•Infection of skin or eyes.

Not sure of any RVer who’d like to have a bout of any of those manifestations. Washing up even when using gloves is still a good idea, and an outside “shower” unit that many RVs are equipped with is just great for it.

For those that glove up before going into the ring with the sewer hose we can only say, we gotta hand it to you. Good disposable gloves are best. Gloves you reuse over and over can easily get contaminated.

Here are some quality, disposable gloves from that will be good for 100 dumps.

RELATED: An easy trick that will make RV dumping a lot more sanitary.

##rvt745 ##1013


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BILLY Bob Thronton
5 months ago

Cousin Eddy never wore gloves!

Jerry Glazman
5 months ago

We bought our original RV (a 40′ Class A) from a pair of traveling nurses. He never used gloves. His reasoning was all the bad things had originally come from either you or your traveling companion and you already had intimate contact with them. Just wash up after dumping.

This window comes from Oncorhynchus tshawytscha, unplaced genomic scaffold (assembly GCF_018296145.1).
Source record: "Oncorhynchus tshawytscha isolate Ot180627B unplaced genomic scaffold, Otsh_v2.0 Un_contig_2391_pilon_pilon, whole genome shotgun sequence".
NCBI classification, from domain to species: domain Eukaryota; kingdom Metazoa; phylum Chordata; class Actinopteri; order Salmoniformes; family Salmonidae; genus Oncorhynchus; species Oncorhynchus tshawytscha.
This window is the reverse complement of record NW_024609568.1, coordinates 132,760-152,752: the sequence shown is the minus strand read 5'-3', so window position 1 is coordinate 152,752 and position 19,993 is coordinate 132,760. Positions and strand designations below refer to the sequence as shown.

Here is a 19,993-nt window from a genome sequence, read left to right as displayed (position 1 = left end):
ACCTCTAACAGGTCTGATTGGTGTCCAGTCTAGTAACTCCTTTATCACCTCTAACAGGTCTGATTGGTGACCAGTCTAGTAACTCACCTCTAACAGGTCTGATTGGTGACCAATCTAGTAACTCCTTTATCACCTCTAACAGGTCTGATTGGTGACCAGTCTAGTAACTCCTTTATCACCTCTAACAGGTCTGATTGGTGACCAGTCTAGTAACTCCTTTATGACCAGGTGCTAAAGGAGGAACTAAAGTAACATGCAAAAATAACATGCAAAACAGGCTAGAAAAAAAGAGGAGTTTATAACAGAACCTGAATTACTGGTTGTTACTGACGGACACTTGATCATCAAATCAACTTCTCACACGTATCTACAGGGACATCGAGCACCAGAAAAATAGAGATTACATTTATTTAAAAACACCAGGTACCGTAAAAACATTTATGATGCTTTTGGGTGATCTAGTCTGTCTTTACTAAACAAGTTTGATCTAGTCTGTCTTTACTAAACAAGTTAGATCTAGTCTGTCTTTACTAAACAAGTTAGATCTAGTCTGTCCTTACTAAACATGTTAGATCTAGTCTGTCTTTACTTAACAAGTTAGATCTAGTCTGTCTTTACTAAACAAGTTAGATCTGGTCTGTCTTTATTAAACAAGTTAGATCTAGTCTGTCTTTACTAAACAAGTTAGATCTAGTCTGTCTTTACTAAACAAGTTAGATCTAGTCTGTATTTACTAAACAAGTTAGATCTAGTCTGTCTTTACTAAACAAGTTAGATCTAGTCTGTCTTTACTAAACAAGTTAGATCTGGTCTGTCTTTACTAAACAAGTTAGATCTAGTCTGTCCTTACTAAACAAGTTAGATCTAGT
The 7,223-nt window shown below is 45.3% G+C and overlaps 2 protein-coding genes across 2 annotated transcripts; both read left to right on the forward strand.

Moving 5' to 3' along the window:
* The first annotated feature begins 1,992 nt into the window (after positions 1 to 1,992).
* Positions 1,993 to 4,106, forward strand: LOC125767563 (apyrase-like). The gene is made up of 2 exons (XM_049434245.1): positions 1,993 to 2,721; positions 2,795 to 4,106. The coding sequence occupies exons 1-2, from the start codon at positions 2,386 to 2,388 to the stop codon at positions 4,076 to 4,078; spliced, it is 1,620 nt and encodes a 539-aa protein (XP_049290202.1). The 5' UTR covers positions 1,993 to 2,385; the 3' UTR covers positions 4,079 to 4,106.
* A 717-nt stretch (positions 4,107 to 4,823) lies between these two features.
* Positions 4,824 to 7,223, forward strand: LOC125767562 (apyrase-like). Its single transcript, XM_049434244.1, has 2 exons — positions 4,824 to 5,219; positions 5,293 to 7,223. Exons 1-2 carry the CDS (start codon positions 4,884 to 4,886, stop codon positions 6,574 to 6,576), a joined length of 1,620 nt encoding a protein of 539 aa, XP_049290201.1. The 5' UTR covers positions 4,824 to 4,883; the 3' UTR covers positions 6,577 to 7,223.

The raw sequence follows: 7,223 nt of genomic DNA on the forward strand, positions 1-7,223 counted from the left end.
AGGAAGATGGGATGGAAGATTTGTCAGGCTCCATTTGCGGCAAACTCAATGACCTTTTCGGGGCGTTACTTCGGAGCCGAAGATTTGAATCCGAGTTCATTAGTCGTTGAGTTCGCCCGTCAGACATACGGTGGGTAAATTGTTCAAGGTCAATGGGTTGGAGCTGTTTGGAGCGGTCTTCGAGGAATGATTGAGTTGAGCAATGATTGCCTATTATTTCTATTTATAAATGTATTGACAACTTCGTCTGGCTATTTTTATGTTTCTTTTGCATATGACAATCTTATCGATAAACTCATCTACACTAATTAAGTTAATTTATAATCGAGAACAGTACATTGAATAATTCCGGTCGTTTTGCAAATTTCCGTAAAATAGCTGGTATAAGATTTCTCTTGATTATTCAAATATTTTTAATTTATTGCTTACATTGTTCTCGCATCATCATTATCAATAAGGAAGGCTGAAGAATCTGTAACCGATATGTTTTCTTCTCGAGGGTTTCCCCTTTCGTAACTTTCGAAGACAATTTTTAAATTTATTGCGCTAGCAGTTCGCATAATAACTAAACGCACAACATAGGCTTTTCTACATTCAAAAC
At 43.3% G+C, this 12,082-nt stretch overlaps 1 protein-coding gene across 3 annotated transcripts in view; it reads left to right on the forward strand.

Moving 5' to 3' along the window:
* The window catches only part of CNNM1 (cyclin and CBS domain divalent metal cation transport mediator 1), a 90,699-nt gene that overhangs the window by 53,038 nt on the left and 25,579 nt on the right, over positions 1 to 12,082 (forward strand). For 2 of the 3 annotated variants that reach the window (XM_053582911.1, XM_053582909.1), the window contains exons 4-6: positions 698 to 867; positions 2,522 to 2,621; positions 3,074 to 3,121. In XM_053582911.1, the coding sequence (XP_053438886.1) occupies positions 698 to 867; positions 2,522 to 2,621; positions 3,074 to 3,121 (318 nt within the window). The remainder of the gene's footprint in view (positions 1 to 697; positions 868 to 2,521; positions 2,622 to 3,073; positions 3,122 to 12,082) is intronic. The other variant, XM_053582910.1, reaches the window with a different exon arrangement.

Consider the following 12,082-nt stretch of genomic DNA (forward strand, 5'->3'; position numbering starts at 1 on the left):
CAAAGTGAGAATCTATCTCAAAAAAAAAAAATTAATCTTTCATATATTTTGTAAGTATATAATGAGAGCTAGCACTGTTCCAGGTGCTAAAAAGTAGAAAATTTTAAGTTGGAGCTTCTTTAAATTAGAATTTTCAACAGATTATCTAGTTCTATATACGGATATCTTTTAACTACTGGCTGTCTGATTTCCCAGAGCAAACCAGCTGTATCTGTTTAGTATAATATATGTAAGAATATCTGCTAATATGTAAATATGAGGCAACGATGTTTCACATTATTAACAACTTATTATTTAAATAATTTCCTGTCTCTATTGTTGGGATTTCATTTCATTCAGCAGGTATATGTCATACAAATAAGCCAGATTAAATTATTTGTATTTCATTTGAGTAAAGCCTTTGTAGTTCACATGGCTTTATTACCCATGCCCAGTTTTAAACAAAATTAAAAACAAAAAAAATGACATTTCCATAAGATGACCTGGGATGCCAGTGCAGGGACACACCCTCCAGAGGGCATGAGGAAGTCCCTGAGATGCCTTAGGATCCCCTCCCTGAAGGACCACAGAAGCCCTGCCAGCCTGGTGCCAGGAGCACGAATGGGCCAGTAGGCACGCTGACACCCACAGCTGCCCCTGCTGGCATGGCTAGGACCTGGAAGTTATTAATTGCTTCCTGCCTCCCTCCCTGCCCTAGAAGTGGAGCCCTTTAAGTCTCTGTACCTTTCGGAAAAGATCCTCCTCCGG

5 months ago

I use food service gloves, cheap to buy and do not tear easily. Also in my wet bay is hand soap, a bottle of hand sanitizer, paper towels, and a bottle of Clorox cleanup. Also when out and about I carry a few loose paper towels to open a door and a small bottle of hand sanitizer in my pocket in case I need to use the restroom. It’s amazing to see how many people will leave a stall and not wash their hands and then open the door. I have been doing this for years and far longer than the COVID mess.

Donald E Baker
5 months ago

If you have a major spill gloves are not going to protect you.